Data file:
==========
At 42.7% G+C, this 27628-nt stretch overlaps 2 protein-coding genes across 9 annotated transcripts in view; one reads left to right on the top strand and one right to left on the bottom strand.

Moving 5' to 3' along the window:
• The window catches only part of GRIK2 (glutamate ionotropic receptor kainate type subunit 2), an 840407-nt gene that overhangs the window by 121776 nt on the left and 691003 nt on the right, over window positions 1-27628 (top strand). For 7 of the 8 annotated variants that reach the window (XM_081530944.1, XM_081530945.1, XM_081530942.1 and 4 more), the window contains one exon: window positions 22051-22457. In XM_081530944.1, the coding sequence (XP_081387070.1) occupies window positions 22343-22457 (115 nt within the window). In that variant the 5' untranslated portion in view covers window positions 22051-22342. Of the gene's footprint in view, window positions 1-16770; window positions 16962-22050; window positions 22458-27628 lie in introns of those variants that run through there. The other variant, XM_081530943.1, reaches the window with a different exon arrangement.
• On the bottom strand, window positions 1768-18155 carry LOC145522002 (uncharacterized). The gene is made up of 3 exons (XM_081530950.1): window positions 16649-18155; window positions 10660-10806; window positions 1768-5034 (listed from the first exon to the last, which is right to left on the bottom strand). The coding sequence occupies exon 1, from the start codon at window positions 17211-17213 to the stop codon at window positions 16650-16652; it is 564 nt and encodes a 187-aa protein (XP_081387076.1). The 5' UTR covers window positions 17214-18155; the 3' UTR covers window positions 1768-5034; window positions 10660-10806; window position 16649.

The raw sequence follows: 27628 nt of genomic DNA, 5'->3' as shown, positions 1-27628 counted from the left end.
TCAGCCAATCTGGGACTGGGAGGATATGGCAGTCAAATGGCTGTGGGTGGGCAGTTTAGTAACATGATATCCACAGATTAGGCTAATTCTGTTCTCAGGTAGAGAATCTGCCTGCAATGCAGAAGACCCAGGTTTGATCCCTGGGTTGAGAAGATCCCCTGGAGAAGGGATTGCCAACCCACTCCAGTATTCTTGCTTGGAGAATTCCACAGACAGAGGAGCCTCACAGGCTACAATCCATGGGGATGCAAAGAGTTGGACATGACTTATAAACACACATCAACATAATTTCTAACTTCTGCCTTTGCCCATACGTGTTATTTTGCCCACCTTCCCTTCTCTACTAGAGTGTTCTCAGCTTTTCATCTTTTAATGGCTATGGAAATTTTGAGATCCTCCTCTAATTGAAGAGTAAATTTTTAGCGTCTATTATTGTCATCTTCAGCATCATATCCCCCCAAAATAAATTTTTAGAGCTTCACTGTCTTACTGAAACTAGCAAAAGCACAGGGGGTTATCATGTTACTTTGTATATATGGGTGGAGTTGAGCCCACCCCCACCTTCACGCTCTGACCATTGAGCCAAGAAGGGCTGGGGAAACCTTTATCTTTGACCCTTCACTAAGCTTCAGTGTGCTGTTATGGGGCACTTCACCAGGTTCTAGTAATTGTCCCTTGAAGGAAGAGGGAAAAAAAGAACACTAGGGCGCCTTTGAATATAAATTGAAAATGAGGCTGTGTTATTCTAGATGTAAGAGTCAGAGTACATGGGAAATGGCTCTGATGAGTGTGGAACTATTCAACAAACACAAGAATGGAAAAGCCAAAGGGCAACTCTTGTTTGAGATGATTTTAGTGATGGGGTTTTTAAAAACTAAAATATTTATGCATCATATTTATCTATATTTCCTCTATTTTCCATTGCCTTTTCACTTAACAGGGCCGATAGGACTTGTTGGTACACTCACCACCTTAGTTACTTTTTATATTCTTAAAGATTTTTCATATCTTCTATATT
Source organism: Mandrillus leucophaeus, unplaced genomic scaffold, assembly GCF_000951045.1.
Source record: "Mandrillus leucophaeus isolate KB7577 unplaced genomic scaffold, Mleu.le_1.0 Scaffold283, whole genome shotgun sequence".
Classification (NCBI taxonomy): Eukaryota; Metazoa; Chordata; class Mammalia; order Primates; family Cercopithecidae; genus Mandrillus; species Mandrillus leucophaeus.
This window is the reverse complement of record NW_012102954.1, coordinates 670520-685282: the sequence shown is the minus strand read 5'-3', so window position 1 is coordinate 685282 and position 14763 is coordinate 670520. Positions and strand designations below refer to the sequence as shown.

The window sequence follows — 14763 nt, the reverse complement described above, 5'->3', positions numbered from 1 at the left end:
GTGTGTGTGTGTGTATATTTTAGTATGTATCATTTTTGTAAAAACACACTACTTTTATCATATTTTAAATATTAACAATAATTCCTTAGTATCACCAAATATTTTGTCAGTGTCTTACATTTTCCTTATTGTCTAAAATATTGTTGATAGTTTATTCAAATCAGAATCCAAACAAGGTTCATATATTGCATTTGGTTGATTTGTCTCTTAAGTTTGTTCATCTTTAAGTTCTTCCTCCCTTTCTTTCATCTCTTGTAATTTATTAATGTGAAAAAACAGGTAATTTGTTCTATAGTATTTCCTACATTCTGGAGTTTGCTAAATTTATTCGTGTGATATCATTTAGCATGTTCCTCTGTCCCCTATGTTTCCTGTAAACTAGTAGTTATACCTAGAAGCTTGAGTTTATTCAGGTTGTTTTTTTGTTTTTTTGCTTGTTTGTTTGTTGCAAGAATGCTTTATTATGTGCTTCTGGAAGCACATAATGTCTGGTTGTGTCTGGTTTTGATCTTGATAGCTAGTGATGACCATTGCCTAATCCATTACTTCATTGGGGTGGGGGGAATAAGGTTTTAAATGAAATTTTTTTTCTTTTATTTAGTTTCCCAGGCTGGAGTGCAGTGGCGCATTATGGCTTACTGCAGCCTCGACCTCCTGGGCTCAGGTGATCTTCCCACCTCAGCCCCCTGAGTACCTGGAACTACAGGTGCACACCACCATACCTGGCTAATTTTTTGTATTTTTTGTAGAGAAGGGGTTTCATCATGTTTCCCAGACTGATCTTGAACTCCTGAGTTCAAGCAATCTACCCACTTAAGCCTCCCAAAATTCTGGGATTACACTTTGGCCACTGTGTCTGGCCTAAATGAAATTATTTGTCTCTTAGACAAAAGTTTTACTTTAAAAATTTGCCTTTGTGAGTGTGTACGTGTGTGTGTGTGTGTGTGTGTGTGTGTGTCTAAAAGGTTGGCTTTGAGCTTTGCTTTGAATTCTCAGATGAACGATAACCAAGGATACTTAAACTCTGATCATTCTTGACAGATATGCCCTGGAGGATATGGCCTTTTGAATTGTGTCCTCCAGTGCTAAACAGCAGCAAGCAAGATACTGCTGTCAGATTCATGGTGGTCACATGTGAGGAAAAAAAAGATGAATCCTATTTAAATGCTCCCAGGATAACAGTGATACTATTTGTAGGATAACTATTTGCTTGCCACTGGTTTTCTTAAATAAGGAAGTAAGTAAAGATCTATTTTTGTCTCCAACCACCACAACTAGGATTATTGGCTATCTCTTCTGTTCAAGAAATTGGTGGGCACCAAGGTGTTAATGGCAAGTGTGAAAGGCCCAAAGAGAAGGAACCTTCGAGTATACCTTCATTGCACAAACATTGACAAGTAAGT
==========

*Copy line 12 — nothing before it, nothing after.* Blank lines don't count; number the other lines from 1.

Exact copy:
GTGTGTGTGTGTGTATATTTTAGTATGTATCATTTTTGTAAAAACACACTACTTTTATCATATTTTAAATATTAACAATAATTCCTTAGTATCACCAAATATTTTGTCAGTGTCTTACATTTTCCTTATTGTCTAAAATATTGTTGATAGTTTATTCAAATCAGAATCCAAACAAGGTTCATATATTGCATTTGGTTGATTTGTCTCTTAAGTTTGTTCATCTTTAAGTTCTTCCTCCCTTTCTTTCATCTCTTGTAATTTATTAATGTGAAAAAACAGGTAATTTGTTCTATAGTATTTCCTACATTCTGGAGTTTGCTAAATTTATTCGTGTGATATCATTTAGCATGTTCCTCTGTCCCCTATGTTTCCTGTAAACTAGTAGTTATACCTAGAAGCTTGAGTTTATTCAGGTTGTTTTTTTGTTTTTTTGCTTGTTTGTTTGTTGCAAGAATGCTTTATTATGTGCTTCTGGAAGCACATAATGTCTGGTTGTGTCTGGTTTTGATCTTGATAGCTAGTGATGACCATTGCCTAATCCATTACTTCATTGGGGTGGGGGGAATAAGGTTTTAAATGAAATTTTTTTTCTTTTATTTAGTTTCCCAGGCTGGAGTGCAGTGGCGCATTATGGCTTACTGCAGCCTCGACCTCCTGGGCTCAGGTGATCTTCCCACCTCAGCCCCCTGAGTACCTGGAACTACAGGTGCACACCACCATACCTGGCTAATTTTTTGTATTTTTTGTAGAGAAGGGGTTTCATCATGTTTCCCAGACTGATCTTGAACTCCTGAGTTCAAGCAATCTACCCACTTAAGCCTCCCAAAATTCTGGGATTACACTTTGGCCACTGTGTCTGGCCTAAATGAAATTATTTGTCTCTTAGACAAAAGTTTTACTTTAAAAATTTGCCTTTGTGAGTGTGTACGTGTGTGTGTGTGTGTGTGTGTGTGTGTGTCTAAAAGGTTGGCTTTGAGCTTTGCTTTGAATTCTCAGATGAACGATAACCAAGGATACTTAAACTCTGATCATTCTTGACAGATATGCCCTGGAGGATATGGCCTTTTGAATTGTGTCCTCCAGTGCTAAACAGCAGCAAGCAAGATACTGCTGTCAGATTCATGGTGGTCACATGTGAGGAAAAAAAAGATGAATCCTATTTAAATGCTCCCAGGATAACAGTGATACTATTTGTAGGATAACTATTTGCTTGCCACTGGTTTTCTTAAATAAGGAAGTAAGTAAAGATCTATTTTTGTCTCCAACCACCACAACTAGGATTATTGGCTATCTCTTCTGTTCAAGAAATTGGTGGGCACCAAGGTGTTAATGGCAAGTGTGAAAGGCCCAAAGAGAAGGAACCTTCGAGTATACCTTCATTGCACAAACATTGACAAGTAAGT